New Shows + The Push Stars + Buffalo

New Shows + The Push Stars + Buffalo

So here I am in Washington, D.C. after a solo show at the lovely City Winery. I'm booked at a fancy hotel a half mile from the White House. Had I been aware that the majority of rooms here had windows overlooking a sprawling view of the lobby and not the outdoors, I probably wouldn't have stayed here. However the lobby is kind of pretty, and I realize I am lucky to stay here. When I think back to the early days, staying at the very un-fancy Motel 6's, where the windows overlooked eighteen wheelers, Waffle Houses and drug dealers pacing the parking lot, the lobby view is pretty ok.


But in those days, I didn't care where I stayed. I was with my band of brothers, a band called The Push Stars. We started out as a lark. I had decided I wanted to make a career of music, and I met Ryan (MacMillan) when I would take any gig I could get, and his band happened to be on the same bill one night. He liked my songs, and I thought he was an amazing and charismatic drummer.

I had absolutely nothing to offer as far as opportunity goes, but somehow, he wanted in. Later, we went to record some demos with a friend of another friend (from my brief stint in college) who was working at a great recording studio in Woodstock, NY. We had no bass player, so the friend of a friend offered to fill in. He was brilliant. A few months later Dan (McLoughlin) moved to Boston to be our official bass/keyboard player and we came up with a band name.

We had no game plan other than to play live as much as possible. We found a gig in Boston (a bar called the Common Ground in Allston, MA that is still there) that would book us on a regular basis despite the fact that we had no following. They’d pay us $250 a night to play for a few stragglers. Gradually, more people showed up, then even more, and then there was a line down the block.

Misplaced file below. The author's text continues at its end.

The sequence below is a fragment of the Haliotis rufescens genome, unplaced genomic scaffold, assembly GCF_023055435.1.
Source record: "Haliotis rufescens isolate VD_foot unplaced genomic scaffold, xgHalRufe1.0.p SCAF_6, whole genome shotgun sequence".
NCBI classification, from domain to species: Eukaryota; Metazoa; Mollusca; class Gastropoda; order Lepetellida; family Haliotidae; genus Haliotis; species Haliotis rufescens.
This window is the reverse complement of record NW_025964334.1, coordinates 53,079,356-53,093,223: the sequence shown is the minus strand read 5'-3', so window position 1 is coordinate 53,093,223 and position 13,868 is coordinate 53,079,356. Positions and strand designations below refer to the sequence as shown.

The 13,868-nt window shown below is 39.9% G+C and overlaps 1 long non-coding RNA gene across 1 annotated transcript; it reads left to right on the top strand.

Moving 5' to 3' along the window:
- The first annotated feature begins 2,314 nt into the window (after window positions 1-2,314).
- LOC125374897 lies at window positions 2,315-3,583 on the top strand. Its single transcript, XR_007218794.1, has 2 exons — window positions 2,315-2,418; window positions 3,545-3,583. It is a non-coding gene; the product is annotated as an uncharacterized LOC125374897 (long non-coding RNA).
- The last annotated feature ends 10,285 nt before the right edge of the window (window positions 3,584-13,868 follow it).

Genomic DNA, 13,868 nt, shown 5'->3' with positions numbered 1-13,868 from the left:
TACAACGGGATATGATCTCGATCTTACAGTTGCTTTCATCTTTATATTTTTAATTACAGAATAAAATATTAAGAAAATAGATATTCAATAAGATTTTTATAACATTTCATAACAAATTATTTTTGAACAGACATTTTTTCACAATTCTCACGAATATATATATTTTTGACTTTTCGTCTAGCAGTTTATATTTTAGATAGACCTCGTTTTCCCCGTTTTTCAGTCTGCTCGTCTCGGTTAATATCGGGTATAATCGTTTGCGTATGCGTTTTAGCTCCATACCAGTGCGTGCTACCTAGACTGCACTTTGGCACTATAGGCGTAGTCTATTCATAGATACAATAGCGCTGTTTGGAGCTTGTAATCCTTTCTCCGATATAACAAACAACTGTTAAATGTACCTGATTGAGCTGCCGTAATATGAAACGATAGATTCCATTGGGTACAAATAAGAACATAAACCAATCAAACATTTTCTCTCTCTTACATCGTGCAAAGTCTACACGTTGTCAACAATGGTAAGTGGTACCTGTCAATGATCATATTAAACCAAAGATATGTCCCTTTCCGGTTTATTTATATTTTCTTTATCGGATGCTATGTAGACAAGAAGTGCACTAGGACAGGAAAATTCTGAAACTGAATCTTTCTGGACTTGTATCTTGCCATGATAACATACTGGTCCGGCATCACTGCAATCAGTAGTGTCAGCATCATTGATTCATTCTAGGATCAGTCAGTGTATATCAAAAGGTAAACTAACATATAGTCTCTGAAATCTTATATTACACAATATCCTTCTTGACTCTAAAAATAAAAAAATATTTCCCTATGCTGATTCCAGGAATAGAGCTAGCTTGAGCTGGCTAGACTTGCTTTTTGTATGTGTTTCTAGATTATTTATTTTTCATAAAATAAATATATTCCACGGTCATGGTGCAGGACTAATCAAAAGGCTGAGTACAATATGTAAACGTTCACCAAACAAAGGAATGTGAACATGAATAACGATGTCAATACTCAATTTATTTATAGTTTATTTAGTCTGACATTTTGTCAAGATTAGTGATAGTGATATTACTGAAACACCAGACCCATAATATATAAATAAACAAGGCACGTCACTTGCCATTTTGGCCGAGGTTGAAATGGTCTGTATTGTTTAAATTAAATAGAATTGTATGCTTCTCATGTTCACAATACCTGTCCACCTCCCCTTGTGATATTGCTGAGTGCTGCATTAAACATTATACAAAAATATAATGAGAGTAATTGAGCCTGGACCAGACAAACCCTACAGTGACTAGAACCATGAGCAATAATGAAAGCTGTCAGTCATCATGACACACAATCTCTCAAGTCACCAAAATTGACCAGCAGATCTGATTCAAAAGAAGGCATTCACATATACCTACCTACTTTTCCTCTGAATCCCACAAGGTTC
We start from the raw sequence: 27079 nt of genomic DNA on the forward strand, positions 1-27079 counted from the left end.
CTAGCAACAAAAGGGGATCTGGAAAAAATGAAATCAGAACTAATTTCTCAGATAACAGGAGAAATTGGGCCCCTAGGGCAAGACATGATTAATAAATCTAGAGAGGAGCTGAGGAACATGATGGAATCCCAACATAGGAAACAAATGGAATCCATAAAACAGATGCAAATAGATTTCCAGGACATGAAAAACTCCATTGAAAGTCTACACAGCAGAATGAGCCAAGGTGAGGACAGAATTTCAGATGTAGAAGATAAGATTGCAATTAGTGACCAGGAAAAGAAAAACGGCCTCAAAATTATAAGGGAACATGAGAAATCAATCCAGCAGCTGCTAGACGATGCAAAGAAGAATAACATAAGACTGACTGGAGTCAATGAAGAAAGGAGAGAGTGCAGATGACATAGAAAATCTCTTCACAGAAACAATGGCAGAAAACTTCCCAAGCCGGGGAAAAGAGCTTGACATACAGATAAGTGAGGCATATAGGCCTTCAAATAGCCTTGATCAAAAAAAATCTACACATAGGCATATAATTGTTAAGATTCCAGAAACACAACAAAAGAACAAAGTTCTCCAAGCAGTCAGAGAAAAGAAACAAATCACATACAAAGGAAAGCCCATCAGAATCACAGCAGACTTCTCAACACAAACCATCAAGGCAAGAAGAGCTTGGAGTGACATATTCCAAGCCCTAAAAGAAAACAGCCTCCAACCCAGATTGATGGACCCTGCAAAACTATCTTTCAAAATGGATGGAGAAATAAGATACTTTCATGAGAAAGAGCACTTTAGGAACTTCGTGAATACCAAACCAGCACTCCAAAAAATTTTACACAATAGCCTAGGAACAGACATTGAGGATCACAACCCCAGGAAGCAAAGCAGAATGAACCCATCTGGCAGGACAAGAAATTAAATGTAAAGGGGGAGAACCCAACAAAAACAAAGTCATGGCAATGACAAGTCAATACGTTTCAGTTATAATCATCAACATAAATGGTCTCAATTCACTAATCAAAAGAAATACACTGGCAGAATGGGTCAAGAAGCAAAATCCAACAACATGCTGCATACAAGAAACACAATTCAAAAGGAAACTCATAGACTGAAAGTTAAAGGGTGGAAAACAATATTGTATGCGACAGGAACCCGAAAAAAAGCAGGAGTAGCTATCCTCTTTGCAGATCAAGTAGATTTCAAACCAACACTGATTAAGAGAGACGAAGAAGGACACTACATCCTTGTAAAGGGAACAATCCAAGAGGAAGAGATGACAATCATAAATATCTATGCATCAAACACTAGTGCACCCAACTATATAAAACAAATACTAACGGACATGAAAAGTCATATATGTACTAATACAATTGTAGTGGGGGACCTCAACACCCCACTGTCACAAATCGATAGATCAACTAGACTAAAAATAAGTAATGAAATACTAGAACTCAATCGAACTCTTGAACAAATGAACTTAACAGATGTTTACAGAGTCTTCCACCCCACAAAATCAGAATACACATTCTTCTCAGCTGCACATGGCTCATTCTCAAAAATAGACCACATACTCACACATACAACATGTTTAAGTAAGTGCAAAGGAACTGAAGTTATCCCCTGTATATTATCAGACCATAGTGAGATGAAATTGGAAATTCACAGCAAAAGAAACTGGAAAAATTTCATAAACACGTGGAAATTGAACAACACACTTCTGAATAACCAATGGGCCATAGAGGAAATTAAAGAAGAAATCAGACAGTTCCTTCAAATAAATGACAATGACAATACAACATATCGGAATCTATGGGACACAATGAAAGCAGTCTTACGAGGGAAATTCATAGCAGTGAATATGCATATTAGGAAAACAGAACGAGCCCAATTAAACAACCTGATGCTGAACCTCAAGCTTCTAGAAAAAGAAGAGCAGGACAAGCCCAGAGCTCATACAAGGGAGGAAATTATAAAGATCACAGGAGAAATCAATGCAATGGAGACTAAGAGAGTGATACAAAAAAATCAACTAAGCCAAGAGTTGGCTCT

We were so eager to tour that we would take a one-off gig 12 hours away just for the experience. Our eagerness and ambition would get the better of logic 100% of the time, but a funny thing happened, we became a full time band.

We supported Julian Lennon on our very first national tour, met friends like Great Big Sea and Matchbox 20, and toured with them too. We had songs in movies like "There's Something About Mary" and "The Devil Wears Prada”. We signed multiple record deals; from a local Boston label to Capitol Records, who had signed the Beatles and Frank Sinatra.

We spent almost a decade on the road together. For better (gigs) and for worse (gigs). We had so many thrills…and hangovers. We decided to take a break when we felt like we couldn't push the boulder up the hill any further on our own.

Our friendships were intact, which was not the story of most of our friends' bands that had fallen off.

At that time, I realized I had no other marketable skills but to write songs, play and sing so I kept going. We were all supportive of each other's endeavors.

That is the condensed version of who The Push Stars are, for anyone who has come on board to my music recently...which I only tell you because the boys and I just released a new record together.


We had always talked about doing it, and we finally did. After visiting Memphis, TN and going to Graceland, Sun Studios, and finally Al Green's church, we had completed the perfect trilogy of inspiration to make us want to record there.

In typical Push Stars spirit, we decided TO do it before we knew HOW we would do it, but that may be what I love most about the band.

We had lunch with Al Green's musical director, Brandon Gaddy Rayborn, who encouraged us to record in Memphis by saying that not only would he play on our record, but he would bring in some of Memphis's finest.